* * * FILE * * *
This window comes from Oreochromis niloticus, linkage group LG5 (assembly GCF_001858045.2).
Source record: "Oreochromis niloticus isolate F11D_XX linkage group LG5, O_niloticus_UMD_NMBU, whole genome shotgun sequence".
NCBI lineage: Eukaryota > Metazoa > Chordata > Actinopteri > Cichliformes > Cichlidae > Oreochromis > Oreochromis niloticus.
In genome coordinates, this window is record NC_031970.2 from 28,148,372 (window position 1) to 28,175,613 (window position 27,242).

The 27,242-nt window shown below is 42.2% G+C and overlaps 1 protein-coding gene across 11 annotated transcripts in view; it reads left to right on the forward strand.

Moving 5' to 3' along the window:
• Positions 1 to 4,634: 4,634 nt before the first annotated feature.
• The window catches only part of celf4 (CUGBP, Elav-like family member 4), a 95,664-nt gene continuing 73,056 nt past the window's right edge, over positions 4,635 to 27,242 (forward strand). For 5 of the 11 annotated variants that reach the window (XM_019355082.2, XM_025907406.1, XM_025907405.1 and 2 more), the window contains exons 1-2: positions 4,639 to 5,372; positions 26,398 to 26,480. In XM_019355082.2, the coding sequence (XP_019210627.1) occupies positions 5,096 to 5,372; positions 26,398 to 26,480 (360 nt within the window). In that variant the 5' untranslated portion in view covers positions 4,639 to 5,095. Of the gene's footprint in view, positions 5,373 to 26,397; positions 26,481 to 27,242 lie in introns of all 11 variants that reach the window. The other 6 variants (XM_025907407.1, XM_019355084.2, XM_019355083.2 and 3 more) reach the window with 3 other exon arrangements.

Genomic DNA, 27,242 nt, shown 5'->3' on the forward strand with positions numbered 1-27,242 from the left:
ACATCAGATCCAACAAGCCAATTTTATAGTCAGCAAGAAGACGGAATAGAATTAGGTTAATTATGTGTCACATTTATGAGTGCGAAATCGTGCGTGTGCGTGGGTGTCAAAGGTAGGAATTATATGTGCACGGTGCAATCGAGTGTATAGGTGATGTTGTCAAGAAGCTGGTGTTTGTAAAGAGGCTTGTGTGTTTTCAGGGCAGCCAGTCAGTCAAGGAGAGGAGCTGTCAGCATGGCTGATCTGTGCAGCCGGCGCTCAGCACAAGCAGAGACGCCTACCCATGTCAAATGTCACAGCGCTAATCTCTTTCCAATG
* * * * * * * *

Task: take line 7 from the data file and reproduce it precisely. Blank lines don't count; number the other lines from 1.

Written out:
• Positions 1 to 4,634: 4,634 nt before the first annotated feature.